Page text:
You can rename the overlay once it has been added by right clicking and selecting “Rename”.

3. Add your social media handles with one of our free social loop overlays, so your viewers can stay connected with you after the stream ends.

Tip: Sources added at the top of your Sources dock appear as the top layer. Make sure that your social media details are listed at the top of your dock so that they’re not hidden by any full screen overlays.

You can also use your own custom-made animated gifs, static images, or looping videos by following the same steps as setting up your starting soon screen.

Swap screens seamlessly with OBS scene transitions

A jump cut from your Starting Soon screen to your live stream can be a bit awkward and abrupt. Setting up OBS scene transitions make your live stream more visually appealing, and helps your broadcast flow from one section to the next. Here’s how you set up customized OBS scene transitions for each screen:

1. Click + under your Scene Transitions dock. You can find this right next to your Controls dock. 

2. Select the transition effect you want from the dropdown menu. You can customize the transition to change direction and duration of the effect, and rename it so you can find it again easily.

Whenever you want to transition to another scene, the display will perform the effect you selected.

3. To set a specific OBS screen transition for each scene, right click on the scene and hover over “Transition Override”. You can now select your preferred transition for this scene.

Control each transition with OBS Studio Mode

By clicking on “Studio Mode” under the Controls dock, you can view both the scene you’re transitioning to and the scene you’re streaming to your audience.  “Program” shows you the screen currently broadcasting to your audience. “Preview” shows the screen that you can transition to using the tools in the center.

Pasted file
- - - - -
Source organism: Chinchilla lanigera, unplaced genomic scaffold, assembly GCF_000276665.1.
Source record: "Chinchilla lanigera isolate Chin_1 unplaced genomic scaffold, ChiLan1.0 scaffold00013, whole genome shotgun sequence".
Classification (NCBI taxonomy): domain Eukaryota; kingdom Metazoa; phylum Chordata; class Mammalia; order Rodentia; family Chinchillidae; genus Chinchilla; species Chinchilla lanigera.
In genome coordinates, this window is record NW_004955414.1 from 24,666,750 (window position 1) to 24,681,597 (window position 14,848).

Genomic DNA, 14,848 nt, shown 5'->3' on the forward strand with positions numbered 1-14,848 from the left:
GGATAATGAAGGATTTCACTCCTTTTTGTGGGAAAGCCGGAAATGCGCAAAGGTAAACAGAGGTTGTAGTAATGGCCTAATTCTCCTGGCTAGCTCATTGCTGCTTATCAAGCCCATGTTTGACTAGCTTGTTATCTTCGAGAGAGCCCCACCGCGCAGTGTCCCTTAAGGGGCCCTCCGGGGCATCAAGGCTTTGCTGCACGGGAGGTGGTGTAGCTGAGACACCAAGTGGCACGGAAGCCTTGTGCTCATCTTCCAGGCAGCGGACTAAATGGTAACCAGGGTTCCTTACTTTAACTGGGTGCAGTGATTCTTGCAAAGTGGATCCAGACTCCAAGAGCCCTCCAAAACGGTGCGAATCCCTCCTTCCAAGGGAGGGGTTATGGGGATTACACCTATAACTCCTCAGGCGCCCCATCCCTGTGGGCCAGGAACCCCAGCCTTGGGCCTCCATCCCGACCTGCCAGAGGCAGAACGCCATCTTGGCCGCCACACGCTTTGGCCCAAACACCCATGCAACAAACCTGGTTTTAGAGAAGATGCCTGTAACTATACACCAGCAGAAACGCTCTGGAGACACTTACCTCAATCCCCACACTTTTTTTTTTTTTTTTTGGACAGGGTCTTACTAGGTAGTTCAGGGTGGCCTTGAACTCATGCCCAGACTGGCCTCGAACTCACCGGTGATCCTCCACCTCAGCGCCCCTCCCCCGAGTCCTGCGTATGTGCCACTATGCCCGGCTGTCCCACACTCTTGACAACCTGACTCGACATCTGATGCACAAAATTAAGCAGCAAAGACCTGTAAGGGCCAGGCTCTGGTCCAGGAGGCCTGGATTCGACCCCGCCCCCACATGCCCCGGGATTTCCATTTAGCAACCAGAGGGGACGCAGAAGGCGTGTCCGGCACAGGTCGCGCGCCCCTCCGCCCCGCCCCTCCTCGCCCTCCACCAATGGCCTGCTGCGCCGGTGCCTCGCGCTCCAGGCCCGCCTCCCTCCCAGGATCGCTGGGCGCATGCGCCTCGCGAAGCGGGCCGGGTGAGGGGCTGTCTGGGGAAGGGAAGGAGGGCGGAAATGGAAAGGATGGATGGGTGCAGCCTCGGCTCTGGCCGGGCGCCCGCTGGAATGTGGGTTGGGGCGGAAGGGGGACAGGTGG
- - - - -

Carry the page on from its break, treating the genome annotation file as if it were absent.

You also have access to all the controls you need to swap between the two. Click “Transition” to run your transition effect, or use the slider to manually fade from screen to screen. 

Wrap up with an stream end screen  

End your live stream without having to deliver a polished outro, while keeping production quality by using a stream end screen. An ending screen gives your viewers the time they need to find a new stream, or just to stick around for a few minutes and leave final messages. 

Some streamers use a starting image with custom art or graphics, or a looping video, with a message thanking viewers for tuning in. You can also use any of uno free animated overlays to summarize talking points, share social media tags, thank sponsors, and more. 

How long you keep your ending scene running depends on how long your broadcast was, as well as the platform you’re streaming through. For example, the benchmark duration for YouTube end screens is within 5-20 seconds long. Meanwhile, Twitch streamers often let end scenes run for a little longer to give viewers a buffer of around 10 minutes.

Get streaming with custom OBS scene transitions and free overlays from uno

Once you’ve added your customized screens and chosen your OBS screen transitions, you’ve successfully created your very first streaming toolkit. With a bit of practice, you’ll master swapping from screen to screen in no time. Or, if all this setup seems too complicated, you can also use one of our Stream Packs. The Palladium Stream Pack comes with lower third tickers, live bug, and other elements – all easily controllable from our online interface.